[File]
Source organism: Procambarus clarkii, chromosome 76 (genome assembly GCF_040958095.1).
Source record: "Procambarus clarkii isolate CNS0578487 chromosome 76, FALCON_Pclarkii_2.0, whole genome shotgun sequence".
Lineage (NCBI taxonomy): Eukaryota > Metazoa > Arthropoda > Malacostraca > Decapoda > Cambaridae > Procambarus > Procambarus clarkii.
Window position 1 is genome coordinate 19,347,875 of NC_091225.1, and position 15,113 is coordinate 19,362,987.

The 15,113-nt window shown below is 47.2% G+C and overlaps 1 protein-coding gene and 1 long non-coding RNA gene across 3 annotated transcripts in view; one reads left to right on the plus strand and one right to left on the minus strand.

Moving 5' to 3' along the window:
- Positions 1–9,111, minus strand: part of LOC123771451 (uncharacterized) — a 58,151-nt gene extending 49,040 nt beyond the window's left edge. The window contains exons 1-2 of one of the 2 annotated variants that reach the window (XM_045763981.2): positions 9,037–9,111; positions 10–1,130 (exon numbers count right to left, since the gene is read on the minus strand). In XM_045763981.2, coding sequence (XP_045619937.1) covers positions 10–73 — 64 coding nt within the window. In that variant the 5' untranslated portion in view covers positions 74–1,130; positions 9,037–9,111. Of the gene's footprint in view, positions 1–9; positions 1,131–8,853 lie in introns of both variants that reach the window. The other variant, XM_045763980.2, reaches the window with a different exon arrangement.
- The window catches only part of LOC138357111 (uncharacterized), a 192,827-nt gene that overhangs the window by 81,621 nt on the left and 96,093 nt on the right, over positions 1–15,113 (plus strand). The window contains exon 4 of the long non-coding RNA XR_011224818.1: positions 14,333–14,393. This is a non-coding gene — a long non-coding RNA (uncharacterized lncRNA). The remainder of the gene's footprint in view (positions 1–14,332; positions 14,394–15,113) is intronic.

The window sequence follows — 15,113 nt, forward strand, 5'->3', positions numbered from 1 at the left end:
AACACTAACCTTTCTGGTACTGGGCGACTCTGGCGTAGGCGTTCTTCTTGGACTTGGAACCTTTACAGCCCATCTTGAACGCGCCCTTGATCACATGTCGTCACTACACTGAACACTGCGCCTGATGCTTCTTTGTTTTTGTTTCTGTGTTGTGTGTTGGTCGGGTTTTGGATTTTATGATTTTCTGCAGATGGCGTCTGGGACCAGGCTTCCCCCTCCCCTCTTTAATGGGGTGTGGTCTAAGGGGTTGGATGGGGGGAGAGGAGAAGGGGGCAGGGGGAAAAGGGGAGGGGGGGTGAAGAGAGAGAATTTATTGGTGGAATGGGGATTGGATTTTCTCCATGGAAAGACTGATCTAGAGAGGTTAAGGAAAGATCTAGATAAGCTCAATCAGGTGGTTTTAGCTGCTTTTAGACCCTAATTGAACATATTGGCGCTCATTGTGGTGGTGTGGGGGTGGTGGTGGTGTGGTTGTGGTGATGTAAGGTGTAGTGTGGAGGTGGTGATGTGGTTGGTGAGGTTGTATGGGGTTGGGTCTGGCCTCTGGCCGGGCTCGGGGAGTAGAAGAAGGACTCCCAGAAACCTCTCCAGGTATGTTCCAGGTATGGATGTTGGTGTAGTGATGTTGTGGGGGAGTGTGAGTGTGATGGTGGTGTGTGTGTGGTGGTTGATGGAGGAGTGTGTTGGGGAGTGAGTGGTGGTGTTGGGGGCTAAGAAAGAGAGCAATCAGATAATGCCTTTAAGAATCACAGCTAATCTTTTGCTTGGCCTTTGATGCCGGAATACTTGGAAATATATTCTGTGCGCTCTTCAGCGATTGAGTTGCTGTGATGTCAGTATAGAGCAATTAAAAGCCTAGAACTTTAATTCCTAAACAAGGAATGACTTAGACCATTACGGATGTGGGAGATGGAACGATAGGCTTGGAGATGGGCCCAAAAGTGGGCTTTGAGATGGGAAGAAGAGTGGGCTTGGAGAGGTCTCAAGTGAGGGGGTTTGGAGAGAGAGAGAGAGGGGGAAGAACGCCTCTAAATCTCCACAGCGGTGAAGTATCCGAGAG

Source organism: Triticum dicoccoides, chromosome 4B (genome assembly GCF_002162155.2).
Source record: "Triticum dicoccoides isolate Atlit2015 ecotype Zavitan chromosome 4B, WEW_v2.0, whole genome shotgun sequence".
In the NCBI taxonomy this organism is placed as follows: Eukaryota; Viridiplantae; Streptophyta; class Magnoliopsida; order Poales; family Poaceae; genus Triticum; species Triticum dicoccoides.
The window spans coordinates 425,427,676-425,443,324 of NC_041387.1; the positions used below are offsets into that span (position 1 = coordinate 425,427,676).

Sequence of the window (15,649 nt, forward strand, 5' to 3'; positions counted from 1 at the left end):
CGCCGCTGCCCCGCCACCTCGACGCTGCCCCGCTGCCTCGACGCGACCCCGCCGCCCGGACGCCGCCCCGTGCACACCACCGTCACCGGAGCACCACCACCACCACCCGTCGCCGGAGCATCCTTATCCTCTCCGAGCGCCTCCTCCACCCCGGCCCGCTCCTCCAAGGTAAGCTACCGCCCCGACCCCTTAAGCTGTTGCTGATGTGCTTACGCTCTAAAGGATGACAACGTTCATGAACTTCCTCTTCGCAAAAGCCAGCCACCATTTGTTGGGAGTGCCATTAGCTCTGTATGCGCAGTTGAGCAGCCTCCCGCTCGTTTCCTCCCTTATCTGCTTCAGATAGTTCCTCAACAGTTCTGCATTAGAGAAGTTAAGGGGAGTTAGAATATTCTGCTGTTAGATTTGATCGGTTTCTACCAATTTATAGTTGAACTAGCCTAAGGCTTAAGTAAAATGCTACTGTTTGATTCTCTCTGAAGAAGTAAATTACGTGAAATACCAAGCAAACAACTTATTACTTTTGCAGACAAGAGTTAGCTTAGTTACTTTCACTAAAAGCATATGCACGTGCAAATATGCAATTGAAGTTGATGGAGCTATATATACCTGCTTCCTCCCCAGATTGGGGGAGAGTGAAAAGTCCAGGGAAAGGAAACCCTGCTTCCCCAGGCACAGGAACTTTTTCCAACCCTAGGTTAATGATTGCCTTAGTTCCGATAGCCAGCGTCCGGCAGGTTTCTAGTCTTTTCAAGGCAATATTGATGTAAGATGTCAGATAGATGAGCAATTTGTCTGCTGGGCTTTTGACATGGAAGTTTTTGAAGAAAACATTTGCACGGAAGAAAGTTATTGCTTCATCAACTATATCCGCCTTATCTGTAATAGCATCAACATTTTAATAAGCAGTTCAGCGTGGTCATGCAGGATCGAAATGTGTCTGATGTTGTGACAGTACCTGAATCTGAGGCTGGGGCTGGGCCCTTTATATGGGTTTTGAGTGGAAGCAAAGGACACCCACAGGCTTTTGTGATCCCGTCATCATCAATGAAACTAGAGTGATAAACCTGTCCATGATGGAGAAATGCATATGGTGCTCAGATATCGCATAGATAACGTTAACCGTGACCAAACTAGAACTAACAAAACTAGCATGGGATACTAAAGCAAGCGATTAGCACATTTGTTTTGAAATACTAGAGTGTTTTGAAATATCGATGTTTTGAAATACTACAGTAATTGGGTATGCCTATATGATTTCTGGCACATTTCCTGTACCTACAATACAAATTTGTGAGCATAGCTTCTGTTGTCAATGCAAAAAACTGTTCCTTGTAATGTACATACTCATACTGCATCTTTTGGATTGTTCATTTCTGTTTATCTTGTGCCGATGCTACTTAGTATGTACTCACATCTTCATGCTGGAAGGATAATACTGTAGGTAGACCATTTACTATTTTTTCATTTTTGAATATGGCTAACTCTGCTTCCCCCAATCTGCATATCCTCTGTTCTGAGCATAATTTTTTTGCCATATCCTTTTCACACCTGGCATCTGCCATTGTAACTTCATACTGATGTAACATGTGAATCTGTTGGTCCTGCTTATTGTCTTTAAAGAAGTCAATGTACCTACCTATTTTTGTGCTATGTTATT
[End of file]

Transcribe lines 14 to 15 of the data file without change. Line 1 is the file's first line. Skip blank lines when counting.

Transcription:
The window spans coordinates 425,427,676-425,443,324 of NC_041387.1; the positions used below are offsets into that span (position 1 = coordinate 425,427,676).

Sequence of the window (15,649 nt, forward strand, 5' to 3'; positions counted from 1 at the left end):